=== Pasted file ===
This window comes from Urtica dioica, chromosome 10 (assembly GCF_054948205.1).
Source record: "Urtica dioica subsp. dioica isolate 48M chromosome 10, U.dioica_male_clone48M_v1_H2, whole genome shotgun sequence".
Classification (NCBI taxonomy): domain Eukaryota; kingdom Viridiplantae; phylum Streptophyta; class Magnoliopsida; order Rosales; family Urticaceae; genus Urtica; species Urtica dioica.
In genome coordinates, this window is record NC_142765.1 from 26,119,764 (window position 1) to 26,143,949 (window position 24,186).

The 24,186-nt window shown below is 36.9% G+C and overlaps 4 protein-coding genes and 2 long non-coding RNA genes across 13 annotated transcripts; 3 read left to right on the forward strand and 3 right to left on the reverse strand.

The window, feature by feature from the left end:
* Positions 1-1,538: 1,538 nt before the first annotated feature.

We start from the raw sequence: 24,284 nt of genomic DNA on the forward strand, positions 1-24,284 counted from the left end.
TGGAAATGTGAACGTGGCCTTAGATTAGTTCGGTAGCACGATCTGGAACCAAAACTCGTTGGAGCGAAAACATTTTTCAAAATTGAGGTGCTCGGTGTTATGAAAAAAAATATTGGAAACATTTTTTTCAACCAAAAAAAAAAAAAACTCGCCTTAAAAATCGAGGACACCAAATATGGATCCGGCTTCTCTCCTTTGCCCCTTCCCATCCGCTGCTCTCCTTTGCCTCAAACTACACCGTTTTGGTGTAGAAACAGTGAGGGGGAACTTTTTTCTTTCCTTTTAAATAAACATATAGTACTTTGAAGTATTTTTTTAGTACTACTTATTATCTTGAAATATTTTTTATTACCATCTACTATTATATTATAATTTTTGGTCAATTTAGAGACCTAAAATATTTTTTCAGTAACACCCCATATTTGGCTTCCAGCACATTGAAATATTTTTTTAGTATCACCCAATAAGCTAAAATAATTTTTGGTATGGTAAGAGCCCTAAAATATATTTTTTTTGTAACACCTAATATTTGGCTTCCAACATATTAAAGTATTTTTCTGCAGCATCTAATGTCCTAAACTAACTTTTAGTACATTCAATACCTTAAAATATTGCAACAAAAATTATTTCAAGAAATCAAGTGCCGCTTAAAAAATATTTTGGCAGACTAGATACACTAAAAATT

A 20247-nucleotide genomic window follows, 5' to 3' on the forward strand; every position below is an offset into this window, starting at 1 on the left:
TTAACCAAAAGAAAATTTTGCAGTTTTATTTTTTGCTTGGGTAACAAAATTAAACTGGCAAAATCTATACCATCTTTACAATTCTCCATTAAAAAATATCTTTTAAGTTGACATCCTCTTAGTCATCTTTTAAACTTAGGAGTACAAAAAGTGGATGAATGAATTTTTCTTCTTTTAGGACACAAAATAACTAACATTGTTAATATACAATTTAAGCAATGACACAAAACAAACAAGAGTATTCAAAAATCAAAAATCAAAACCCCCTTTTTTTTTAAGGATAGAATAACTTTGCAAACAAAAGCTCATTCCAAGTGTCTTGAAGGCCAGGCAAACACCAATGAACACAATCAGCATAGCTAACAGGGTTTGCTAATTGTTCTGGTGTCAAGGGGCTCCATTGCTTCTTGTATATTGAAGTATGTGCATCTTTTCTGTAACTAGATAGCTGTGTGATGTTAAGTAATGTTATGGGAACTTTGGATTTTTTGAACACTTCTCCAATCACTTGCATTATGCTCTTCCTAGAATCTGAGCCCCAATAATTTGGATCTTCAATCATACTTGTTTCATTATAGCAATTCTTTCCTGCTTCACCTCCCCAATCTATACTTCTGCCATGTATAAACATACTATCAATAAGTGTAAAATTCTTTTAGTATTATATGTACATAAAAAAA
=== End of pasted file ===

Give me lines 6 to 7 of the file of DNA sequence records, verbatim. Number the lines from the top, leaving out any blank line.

The window, feature by feature from the left end:
* Positions 1-1,538: 1,538 nt before the first annotated feature.